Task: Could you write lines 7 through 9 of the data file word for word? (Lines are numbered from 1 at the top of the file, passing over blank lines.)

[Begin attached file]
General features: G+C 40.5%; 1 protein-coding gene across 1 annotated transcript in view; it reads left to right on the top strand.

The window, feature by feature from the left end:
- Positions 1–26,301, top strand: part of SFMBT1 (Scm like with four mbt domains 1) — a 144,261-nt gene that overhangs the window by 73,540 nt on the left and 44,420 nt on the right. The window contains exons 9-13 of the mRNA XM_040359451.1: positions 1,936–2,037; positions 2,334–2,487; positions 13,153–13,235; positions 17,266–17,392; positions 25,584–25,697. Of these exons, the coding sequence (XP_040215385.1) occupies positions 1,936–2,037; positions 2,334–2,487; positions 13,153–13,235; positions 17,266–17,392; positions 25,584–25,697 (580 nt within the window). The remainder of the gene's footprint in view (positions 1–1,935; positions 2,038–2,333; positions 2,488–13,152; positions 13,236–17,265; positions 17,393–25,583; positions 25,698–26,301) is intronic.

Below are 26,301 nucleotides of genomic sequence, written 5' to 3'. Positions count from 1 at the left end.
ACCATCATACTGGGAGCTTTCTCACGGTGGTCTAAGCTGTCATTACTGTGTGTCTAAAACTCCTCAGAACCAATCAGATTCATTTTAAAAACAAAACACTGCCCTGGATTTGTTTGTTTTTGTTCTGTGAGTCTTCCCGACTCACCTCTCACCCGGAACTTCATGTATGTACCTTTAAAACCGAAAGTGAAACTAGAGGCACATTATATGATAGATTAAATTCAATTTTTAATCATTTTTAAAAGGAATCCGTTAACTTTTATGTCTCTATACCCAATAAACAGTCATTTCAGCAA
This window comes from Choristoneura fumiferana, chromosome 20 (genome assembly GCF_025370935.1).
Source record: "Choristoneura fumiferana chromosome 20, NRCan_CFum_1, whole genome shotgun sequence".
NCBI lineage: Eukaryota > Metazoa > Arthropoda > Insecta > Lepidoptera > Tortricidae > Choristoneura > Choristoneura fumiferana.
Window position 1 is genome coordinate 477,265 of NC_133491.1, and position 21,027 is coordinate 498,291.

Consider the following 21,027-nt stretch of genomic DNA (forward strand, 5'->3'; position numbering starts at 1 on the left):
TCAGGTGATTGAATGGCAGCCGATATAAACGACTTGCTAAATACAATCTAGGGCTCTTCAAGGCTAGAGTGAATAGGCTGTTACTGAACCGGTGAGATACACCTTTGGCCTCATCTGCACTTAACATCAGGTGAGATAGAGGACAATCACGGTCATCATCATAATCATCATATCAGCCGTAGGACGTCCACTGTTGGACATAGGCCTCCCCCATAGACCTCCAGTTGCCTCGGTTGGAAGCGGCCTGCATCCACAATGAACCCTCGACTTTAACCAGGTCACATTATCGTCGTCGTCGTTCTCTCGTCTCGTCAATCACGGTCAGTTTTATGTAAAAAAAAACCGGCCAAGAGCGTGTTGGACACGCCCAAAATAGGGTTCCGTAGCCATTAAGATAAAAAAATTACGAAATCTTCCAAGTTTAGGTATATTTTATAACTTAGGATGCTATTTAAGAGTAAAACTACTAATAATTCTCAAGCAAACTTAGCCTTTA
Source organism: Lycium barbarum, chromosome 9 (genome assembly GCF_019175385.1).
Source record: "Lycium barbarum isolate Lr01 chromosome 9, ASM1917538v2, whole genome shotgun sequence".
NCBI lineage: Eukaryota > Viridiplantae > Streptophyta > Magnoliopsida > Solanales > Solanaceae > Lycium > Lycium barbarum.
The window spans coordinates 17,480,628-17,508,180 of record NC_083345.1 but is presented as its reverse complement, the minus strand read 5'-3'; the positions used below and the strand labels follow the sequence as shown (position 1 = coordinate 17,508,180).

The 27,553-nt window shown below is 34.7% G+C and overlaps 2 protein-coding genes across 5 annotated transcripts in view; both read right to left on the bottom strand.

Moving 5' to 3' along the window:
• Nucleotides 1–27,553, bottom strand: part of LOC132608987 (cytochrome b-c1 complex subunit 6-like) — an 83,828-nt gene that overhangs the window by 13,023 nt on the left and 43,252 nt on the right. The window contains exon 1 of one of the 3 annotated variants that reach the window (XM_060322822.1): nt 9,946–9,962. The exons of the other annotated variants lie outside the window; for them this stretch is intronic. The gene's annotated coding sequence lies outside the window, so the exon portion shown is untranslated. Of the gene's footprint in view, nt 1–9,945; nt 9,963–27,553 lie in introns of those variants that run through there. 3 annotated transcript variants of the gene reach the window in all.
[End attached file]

Source record: "Choristoneura fumiferana chromosome 20, NRCan_CFum_1, whole genome shotgun sequence".
NCBI lineage: Eukaryota > Metazoa > Arthropoda > Insecta > Lepidoptera > Tortricidae > Choristoneura > Choristoneura fumiferana.
Window position 1 is genome coordinate 477,265 of NC_133491.1, and position 21,027 is coordinate 498,291.